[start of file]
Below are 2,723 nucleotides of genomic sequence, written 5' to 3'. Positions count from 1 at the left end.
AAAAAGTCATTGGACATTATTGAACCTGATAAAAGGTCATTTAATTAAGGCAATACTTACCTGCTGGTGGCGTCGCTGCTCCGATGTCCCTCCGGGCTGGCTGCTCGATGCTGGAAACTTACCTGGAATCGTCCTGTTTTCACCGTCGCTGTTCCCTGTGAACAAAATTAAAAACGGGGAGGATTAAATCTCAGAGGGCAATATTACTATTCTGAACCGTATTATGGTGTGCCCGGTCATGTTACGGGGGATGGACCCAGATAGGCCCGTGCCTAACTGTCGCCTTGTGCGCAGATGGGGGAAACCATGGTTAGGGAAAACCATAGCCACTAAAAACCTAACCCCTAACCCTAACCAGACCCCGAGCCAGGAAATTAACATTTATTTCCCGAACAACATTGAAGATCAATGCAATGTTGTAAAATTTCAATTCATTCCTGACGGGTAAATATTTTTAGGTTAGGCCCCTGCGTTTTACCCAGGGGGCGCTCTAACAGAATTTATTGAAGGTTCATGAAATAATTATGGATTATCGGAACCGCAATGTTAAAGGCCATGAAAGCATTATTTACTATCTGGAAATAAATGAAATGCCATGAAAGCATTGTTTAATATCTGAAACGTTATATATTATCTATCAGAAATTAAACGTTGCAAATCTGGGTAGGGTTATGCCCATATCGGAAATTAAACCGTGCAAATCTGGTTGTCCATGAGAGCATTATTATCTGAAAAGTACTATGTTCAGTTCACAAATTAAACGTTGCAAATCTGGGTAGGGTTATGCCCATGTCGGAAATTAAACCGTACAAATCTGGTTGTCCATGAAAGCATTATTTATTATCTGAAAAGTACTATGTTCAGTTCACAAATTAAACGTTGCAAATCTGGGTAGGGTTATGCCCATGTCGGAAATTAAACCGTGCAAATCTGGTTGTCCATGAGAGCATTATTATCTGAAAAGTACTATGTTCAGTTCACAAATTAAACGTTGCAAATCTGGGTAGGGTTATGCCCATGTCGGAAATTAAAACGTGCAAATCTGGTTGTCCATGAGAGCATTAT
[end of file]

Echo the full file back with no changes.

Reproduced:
Below are 2,723 nucleotides of genomic sequence, written 5' to 3'. Positions count from 1 at the left end.
AAAAAGTCATTGGACATTATTGAACCTGATAAAAGGTCATTTAATTAAGGCAATACTTACCTGCTGGTGGCGTCGCTGCTCCGATGTCCCTCCGGGCTGGCTGCTCGATGCTGGAAACTTACCTGGAATCGTCCTGTTTTCACCGTCGCTGTTCCCTGTGAACAAAATTAAAAACGGGGAGGATTAAATCTCAGAGGGCAATATTACTATTCTGAACCGTATTATGGTGTGCCCGGTCATGTTACGGGGGATGGACCCAGATAGGCCCGTGCCTAACTGTCGCCTTGTGCGCAGATGGGGGAAACCATGGTTAGGGAAAACCATAGCCACTAAAAACCTAACCCCTAACCCTAACCAGACCCCGAGCCAGGAAATTAACATTTATTTCCCGAACAACATTGAAGATCAATGCAATGTTGTAAAATTTCAATTCATTCCTGACGGGTAAATATTTTTAGGTTAGGCCCCTGCGTTTTACCCAGGGGGCGCTCTAACAGAATTTATTGAAGGTTCATGAAATAATTATGGATTATCGGAACCGCAATGTTAAAGGCCATGAAAGCATTATTTACTATCTGGAAATAAATGAAATGCCATGAAAGCATTGTTTAATATCTGAAACGTTATATATTATCTATCAGAAATTAAACGTTGCAAATCTGGGTAGGGTTATGCCCATATCGGAAATTAAACCGTGCAAATCTGGTTGTCCATGAGAGCATTATTATCTGAAAAGTACTATGTTCAGTTCACAAATTAAACGTTGCAAATCTGGGTAGGGTTATGCCCATGTCGGAAATTAAACCGTACAAATCTGGTTGTCCATGAAAGCATTATTTATTATCTGAAAAGTACTATGTTCAGTTCACAAATTAAACGTTGCAAATCTGGGTAGGGTTATGCCCATGTCGGAAATTAAACCGTGCAAATCTGGTTGTCCATGAGAGCATTATTATCTGAAAAGTACTATGTTCAGTTCACAAATTAAACGTTGCAAATCTGGGTAGGGTTATGCCCATGTCGGAAATTAAAACGTGCAAATCTGGTTGTCCATGAGAGCATTAT